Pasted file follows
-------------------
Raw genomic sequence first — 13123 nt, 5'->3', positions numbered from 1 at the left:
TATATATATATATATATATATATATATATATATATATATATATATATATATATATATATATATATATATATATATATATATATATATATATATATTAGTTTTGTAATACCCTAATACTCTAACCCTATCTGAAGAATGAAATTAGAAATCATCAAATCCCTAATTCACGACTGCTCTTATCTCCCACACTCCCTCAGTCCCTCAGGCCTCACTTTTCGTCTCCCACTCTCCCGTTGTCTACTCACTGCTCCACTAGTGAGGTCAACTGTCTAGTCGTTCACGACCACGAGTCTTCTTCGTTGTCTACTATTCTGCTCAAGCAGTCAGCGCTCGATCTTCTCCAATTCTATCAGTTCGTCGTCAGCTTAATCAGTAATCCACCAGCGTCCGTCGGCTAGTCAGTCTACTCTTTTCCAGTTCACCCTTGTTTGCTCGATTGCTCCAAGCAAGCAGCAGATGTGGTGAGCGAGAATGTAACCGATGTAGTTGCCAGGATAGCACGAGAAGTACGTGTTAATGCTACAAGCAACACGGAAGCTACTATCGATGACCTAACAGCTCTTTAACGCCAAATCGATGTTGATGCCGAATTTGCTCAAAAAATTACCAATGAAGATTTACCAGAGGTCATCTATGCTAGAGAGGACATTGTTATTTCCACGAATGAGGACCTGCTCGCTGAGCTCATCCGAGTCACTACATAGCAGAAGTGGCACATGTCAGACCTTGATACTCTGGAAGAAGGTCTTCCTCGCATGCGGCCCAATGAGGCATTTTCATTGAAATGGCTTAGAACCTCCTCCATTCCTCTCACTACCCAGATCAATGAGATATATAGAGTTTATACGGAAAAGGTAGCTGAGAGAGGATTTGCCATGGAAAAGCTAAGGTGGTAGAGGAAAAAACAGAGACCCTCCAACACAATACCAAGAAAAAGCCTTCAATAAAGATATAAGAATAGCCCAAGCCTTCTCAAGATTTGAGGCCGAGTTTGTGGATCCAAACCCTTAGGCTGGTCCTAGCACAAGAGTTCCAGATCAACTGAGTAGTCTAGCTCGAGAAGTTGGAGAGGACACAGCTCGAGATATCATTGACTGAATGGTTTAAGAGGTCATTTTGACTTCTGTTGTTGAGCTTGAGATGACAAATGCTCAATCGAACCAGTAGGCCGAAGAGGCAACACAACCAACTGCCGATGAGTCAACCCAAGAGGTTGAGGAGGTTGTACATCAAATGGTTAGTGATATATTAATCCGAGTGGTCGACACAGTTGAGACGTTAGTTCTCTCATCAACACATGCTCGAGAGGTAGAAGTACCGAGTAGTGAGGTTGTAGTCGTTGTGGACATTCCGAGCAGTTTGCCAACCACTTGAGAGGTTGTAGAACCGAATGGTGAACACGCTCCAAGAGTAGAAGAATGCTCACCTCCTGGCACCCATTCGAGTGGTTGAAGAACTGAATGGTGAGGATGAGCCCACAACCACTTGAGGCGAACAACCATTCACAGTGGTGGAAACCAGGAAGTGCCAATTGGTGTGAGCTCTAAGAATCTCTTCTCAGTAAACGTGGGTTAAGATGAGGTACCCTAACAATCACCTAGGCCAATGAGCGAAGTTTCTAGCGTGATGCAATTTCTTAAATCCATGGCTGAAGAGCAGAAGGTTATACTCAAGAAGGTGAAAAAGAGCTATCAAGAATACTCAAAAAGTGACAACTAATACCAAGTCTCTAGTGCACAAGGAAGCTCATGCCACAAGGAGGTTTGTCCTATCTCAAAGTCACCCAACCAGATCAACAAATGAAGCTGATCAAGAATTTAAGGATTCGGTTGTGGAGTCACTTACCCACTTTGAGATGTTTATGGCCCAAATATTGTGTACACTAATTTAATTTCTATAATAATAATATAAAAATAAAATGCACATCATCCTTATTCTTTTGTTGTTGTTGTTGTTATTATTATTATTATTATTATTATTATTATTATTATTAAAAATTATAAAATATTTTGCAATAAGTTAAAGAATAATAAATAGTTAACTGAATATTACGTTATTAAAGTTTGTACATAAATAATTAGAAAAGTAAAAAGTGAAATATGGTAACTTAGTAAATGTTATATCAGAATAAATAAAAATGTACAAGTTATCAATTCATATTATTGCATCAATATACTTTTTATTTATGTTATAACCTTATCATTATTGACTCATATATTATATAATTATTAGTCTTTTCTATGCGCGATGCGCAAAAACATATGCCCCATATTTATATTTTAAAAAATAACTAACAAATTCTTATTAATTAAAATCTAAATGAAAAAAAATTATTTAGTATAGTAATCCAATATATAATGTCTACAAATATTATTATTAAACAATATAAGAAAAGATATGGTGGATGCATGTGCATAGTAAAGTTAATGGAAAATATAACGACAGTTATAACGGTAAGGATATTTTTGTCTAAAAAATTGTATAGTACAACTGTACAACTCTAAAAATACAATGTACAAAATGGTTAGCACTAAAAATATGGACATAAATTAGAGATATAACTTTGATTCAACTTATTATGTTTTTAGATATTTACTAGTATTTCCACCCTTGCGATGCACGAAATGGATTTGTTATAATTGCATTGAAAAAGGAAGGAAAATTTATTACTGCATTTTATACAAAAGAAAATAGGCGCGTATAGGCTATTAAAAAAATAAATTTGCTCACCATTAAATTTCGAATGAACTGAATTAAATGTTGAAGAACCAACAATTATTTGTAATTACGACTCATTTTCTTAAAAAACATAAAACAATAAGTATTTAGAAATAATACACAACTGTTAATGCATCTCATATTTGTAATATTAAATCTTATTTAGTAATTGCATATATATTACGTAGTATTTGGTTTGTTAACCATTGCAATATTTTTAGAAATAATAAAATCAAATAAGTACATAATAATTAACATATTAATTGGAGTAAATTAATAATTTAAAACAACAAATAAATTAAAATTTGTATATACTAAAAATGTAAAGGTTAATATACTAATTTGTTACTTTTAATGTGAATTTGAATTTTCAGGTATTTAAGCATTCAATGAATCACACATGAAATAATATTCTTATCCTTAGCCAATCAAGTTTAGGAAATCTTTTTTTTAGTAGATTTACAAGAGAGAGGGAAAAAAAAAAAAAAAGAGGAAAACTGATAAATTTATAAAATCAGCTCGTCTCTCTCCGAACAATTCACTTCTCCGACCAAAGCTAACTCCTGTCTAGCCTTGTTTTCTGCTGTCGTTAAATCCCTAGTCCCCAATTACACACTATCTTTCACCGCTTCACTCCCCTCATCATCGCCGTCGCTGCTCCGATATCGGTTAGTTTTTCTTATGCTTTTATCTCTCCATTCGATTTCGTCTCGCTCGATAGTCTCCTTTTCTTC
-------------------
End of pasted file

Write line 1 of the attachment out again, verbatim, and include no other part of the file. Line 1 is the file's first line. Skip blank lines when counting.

Raw genomic sequence first — 13123 nt, 5'->3', positions numbered from 1 at the left: